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In The Shawshank Redemption (1994), while resurfacing roof of the license-plate factor, prisoner Andy overhears the captain of the guards, Byron Hadley, complaining about being taxed on an inheritance and offers to help him shelter the money legally:

Andy: Mr. Hadley...do you trust your wife?

Hadley: Oh, that's funny. You're gonna look funnier sucking my dick with no teeth.

Andy: I mean, do you think she'd go behind your back, try to hamstring you?

Hadley: That's it. Step aside, Mert. This fucker's having an accident.

Here Andy clearly provoking Hadley in this scene.

What's the point of Andy's provocation before giving him tax advice?

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To get serious attention.

Andy: Mr. Hadley...do you trust your wife?

Here, he wants to start a conversation with Hadley.

And now that he's got what he wants, he further wants to be taken seriously. Hence,

Andy: I mean, do you think she'd go behind your back, try to hamstring you?

There was one outcome of revealing what he had heard to Hadley. If he had simply said that Hadley could give his money to his wife, he most probably would be laughed off. Moreover, he might be killed in an encounter or whatever means they(guards) could find for hearing the conversation.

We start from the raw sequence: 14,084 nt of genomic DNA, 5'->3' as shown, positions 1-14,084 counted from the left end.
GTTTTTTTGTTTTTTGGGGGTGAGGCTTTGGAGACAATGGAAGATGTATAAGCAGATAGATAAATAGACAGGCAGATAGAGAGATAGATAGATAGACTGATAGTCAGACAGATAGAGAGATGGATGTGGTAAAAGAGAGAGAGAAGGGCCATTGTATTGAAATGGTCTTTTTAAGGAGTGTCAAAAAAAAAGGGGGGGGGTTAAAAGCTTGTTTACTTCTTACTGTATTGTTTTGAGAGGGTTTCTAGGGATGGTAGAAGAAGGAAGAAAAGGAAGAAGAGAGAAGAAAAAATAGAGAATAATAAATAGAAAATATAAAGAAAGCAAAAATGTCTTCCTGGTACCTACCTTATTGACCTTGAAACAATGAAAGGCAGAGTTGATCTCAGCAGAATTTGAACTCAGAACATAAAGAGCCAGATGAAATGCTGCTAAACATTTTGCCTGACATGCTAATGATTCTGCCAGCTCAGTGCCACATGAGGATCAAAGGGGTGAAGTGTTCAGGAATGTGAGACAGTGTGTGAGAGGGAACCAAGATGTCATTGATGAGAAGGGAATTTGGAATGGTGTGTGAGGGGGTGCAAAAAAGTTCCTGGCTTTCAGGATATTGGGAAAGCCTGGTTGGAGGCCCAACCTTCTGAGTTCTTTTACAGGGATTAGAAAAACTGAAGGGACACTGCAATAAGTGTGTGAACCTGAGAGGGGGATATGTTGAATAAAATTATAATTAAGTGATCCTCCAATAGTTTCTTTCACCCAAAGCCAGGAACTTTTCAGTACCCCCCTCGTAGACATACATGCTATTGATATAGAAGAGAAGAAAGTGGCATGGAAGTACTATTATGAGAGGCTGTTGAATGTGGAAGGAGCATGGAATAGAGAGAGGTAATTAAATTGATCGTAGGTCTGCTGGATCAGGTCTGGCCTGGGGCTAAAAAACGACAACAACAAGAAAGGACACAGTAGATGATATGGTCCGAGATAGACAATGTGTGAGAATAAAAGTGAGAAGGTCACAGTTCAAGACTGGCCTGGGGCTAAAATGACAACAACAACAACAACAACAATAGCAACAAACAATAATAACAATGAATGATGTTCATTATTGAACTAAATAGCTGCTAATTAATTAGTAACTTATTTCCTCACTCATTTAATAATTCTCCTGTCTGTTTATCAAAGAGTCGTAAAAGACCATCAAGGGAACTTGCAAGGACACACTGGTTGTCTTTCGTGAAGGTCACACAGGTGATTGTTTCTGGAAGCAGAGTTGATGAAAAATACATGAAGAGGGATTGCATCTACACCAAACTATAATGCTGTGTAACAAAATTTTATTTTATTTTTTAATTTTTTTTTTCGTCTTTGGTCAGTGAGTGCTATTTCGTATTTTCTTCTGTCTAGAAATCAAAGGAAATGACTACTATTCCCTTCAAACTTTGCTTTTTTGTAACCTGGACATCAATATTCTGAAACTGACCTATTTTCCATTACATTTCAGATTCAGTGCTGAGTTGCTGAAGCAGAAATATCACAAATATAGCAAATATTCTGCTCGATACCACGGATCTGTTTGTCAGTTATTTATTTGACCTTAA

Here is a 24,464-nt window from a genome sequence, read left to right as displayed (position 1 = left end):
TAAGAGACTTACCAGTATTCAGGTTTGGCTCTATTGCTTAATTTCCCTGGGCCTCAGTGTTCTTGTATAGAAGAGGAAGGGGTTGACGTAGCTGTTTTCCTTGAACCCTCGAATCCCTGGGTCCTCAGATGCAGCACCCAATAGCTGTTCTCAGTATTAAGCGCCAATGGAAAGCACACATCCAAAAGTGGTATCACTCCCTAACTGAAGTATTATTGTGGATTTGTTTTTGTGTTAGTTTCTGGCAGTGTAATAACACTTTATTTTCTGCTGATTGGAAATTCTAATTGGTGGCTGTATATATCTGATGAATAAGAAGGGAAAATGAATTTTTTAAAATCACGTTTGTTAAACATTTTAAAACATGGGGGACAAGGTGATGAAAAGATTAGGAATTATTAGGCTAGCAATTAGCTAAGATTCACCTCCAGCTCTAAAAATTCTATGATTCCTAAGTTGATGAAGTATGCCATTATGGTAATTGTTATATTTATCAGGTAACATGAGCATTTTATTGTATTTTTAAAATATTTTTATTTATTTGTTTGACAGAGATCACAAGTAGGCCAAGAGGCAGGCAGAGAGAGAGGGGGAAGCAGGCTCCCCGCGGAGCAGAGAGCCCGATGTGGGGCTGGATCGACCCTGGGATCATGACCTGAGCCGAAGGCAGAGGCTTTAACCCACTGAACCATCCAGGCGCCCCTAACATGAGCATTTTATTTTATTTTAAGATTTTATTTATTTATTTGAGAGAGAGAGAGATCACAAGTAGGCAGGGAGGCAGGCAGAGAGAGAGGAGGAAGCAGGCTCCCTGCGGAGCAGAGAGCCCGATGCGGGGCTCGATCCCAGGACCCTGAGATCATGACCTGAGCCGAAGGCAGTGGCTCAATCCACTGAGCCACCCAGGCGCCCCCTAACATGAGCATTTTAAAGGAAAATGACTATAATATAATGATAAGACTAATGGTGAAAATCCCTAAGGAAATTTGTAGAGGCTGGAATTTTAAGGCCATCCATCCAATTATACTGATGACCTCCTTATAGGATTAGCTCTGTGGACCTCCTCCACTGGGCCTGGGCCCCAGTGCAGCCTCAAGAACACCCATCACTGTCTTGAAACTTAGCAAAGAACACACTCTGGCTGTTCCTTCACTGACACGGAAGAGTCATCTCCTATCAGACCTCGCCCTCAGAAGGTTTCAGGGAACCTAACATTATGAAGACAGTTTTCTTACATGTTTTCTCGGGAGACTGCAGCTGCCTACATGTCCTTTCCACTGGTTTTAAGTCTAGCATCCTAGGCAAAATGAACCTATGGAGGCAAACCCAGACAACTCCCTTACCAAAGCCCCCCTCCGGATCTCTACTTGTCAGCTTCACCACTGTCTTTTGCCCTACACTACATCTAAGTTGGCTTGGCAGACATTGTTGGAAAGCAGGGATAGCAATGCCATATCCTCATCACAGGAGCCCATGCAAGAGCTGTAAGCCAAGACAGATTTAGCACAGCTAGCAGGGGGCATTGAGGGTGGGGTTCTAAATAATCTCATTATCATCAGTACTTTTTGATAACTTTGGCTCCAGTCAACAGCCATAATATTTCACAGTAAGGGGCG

They could kill him unless he is taken seriously that he can help them. If he already has his life on risk, why not risk it a bit more to get out of the situation. It's a psychological trick he did on Hadley.

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Andy isn’t trying to provoke Hadley in that scene, Hadley is just a short-tempered guy who assumes that Andy is trying to insult him. In reality Andy is just asking these questions, perhaps rhetorical questions, by way of introduction in explaining how Hadley’s wife can help him avoid taxes.

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    I think it's some of both. Andy certainly could have chosen to start the conversation in a way that would not have received such a harsh response. – GendoIkari Aug 17 '20 at 17:05

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